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An Astrobiologist Seeks to Explain Whether There Are Other ‘Beings’ Amongst Us – Qrius

Posted: January 17, 2020 at 2:45 am

Samantha Rolfe, University of Hertfordshire

Life is pretty easy to recognise. It moves, it grows, it eats, it excretes, it reproduces. Simple. In biology, researchers often use the acronym MRSGREN to describe it. It stands for movement, respiration, sensitivity, growth, reproduction, excretion and nutrition.

But Helen Sharman, Britains first astronaut and a chemist at Imperial College London, recently said that alien lifeforms that are impossible to spot may be living among us. How could that be possible?

While life may be easy to recognise, its actually notoriously difficult to define and has had scientists and philosophers in debate for centuries if not millennia. For example, a 3D printer can reproduce itself, but we wouldnt call it alive. On the other hand, a mule is famously sterile, but we would never say it doesnt live.

As nobody can agree, there are more than 100 definitions of what life is. An alternative (but imperfect) approach is describing life as a self-sustaining chemical system capable of Darwinian evolution, which works for many cases we want to describe.

The lack of definition is a huge problem when it comes to searching for life in space. Not being able to define life other than well know it when we see it means we are truly limiting ourselves to geocentric, possibly even anthropocentric, ideas of what life looks like. When we think about aliens, we often picture a humanoid creature. But the intelligent life we are searching for doesnt have to be humanoid.

Sharman says she believes aliens exist and theres no two ways about it. Furthermore, she wonders: Will they be like you and me, made up of carbon and nitrogen? Maybe not. Its possible theyre here right now and we simply cant see them.

Such life would exist in a shadow biosphere. By that, I dont mean a ghost realm, but undiscovered creatures probably with a different biochemistry. This means we cant study or even notice them because they are outside of our comprehension. Assuming it exists, such a shadow biosphere would probably be microscopic.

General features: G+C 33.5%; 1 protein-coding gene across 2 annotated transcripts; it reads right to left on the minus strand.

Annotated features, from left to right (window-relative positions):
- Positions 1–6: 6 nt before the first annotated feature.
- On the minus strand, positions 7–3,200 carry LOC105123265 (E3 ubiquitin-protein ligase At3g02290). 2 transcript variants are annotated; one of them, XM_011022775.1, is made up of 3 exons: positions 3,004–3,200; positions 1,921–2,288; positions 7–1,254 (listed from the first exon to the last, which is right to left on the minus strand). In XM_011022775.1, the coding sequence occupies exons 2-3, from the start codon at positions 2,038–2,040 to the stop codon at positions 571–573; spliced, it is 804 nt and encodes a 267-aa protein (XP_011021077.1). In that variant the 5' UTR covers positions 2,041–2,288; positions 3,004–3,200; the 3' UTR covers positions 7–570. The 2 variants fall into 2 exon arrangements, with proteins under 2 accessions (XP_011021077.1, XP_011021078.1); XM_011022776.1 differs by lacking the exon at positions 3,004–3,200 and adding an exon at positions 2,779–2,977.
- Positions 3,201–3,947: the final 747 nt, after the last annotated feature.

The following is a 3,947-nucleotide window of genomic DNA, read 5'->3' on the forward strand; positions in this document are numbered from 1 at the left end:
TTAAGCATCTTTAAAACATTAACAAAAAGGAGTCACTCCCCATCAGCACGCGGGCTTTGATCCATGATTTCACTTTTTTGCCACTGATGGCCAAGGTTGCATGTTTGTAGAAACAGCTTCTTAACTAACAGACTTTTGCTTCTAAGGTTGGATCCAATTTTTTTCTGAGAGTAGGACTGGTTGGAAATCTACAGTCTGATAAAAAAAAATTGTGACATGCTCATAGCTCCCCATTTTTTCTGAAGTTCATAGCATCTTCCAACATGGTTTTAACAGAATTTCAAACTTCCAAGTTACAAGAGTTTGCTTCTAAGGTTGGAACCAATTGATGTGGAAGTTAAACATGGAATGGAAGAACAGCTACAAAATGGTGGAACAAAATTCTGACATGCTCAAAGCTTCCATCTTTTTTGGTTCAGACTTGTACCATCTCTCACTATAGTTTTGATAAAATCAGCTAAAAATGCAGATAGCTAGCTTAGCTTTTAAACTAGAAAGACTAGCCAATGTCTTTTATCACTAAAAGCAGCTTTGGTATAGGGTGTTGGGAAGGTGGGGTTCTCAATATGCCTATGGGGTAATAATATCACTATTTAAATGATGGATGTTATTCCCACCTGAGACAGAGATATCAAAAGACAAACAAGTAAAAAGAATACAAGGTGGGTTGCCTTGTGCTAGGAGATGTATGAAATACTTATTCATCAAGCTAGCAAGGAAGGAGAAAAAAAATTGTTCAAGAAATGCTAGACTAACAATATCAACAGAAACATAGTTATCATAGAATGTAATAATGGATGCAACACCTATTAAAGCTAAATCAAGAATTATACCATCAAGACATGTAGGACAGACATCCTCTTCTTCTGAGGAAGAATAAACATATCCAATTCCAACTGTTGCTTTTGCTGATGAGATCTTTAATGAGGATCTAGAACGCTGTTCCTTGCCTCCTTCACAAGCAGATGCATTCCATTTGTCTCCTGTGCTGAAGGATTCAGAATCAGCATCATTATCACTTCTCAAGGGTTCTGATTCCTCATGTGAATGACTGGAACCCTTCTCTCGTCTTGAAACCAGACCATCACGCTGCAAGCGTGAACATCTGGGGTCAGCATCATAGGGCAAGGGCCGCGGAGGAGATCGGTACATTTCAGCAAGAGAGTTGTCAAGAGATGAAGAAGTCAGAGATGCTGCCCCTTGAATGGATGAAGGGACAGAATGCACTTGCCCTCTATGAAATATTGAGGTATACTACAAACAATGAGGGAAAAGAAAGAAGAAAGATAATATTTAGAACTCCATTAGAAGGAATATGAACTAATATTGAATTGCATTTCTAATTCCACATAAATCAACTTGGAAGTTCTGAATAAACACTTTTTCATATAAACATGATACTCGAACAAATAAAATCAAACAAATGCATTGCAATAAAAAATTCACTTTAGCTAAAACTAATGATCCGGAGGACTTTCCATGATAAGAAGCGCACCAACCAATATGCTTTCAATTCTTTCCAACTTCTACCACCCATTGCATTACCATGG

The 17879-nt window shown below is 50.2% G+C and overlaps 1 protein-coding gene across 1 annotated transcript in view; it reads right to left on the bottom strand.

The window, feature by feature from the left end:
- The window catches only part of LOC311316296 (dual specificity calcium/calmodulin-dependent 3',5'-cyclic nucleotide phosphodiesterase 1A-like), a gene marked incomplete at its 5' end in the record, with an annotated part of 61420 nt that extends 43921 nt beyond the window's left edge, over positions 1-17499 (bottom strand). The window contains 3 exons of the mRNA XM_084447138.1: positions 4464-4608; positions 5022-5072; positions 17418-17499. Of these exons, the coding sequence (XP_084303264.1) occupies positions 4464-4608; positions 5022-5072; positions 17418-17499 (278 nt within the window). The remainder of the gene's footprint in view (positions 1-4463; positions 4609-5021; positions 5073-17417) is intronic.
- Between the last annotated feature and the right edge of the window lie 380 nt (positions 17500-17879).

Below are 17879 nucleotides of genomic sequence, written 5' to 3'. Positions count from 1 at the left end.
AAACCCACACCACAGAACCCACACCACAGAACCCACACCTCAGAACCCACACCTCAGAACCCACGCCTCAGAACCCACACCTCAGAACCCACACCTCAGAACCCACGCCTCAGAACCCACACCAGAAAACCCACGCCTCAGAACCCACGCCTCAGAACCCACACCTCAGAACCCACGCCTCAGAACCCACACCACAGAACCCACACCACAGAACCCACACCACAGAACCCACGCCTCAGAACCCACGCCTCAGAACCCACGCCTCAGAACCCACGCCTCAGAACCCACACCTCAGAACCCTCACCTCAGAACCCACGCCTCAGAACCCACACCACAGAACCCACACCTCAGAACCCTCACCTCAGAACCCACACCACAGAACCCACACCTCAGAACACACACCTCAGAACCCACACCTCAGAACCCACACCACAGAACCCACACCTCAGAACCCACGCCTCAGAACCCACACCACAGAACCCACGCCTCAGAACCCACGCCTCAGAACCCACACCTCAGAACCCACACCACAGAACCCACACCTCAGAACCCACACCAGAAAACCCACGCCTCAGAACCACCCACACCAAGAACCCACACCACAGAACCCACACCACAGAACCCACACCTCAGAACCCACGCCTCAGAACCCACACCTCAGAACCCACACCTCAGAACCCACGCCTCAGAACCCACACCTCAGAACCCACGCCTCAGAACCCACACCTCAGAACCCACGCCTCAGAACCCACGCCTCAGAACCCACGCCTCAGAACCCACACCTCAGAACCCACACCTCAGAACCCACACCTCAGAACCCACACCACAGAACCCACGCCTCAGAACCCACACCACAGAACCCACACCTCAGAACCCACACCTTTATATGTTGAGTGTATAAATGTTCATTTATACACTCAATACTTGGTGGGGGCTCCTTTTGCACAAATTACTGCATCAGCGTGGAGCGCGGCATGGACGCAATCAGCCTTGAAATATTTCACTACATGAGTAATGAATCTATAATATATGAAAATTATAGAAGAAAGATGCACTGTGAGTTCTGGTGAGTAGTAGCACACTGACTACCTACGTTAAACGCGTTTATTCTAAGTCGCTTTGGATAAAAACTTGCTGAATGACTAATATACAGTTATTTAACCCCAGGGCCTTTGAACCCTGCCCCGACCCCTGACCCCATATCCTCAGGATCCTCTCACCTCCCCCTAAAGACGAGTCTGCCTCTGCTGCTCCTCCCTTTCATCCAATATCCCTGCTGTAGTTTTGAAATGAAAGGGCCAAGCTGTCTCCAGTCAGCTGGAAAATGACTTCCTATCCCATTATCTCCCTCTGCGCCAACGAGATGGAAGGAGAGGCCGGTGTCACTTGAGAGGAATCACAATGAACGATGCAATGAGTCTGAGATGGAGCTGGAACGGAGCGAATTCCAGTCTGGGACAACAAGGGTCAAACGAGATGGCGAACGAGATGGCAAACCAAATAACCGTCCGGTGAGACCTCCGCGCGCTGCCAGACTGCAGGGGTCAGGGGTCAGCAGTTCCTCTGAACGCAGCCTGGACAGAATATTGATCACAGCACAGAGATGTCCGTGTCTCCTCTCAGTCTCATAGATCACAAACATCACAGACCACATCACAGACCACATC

So why havent we found it? We have limited ways of studying the microscopic world as only a small percentage of microbes can be cultured in a lab. This may mean that there could indeed be many lifeforms we havent yet spotted. We do now have the ability to sequence the DNA of unculturable strains of microbes, but this can only detect life as we know it that contain DNA.

If we find such a biosphere, however, it is unclear whether we should call it alien. That depends on whether we mean of extraterrestrial origin or simply unfamiliar.

A popular suggestion for an alternative biochemistry is one based on silicon rather than carbon. It makes sense, even from a geocentric point of view. Around 90% of the Earth is made up of silicon, iron, magnesium and oxygen, which means theres lots to go around for building potential life.

Silicon is similar to carbon, it has four electrons available for creating bonds with other atoms. But silicon is heavier, with 14 protons (protons make up the atomic nucleus with neutrons) compared to the six in the carbon nucleus. While carbon can create strong double and triple bonds to form long chains useful for many functions, such as building cell walls, it is much harder for silicon. It struggles to create strong bonds, so long-chain molecules are much less stable.

Whats more, common silicon compounds, such as silicon dioxide (or silica), are generally solid at terrestrial temperatures and insoluble in water. Compare this to highly soluble carbon dioxide, for example, and we see that carbon is more flexible and provides many more molecular possibilities.

Life on Earth is fundamentally different from the bulk composition of the Earth. Another argument against a silicon-based shadow biosphere is that too much silicon is locked up in rocks. In fact, the chemical composition of life on Earth has an approximate correlation with the chemical composition of the sun, with 98% of atoms in biology consisting of hydrogen, oxygen and carbon. So if there were viable silicon lifeforms here, they may have evolved elsewhere.

That said, there are arguments in favour of silicon-based life on Earth. Nature is adaptable. A few years ago, scientists at Caltech managed to breed a bacterial protein that created bonds with silicon essentially bringing silicon to life. So even though silicon is inflexible compared with carbon, it could perhaps find ways to assemble into living organisms, potentially including carbon.

And when it comes to other places in space, such as Saturns moon Titan or planets orbiting other stars, we certainly cant rule out the possibility of silicon-based life.

To find it, we have to somehow think outside of the terrestrial biology box and figure out ways of recognising lifeforms that are fundamentally different from the carbon-based form. There are plenty of experiments testing out these alternative biochemistries, such as the one from Caltech.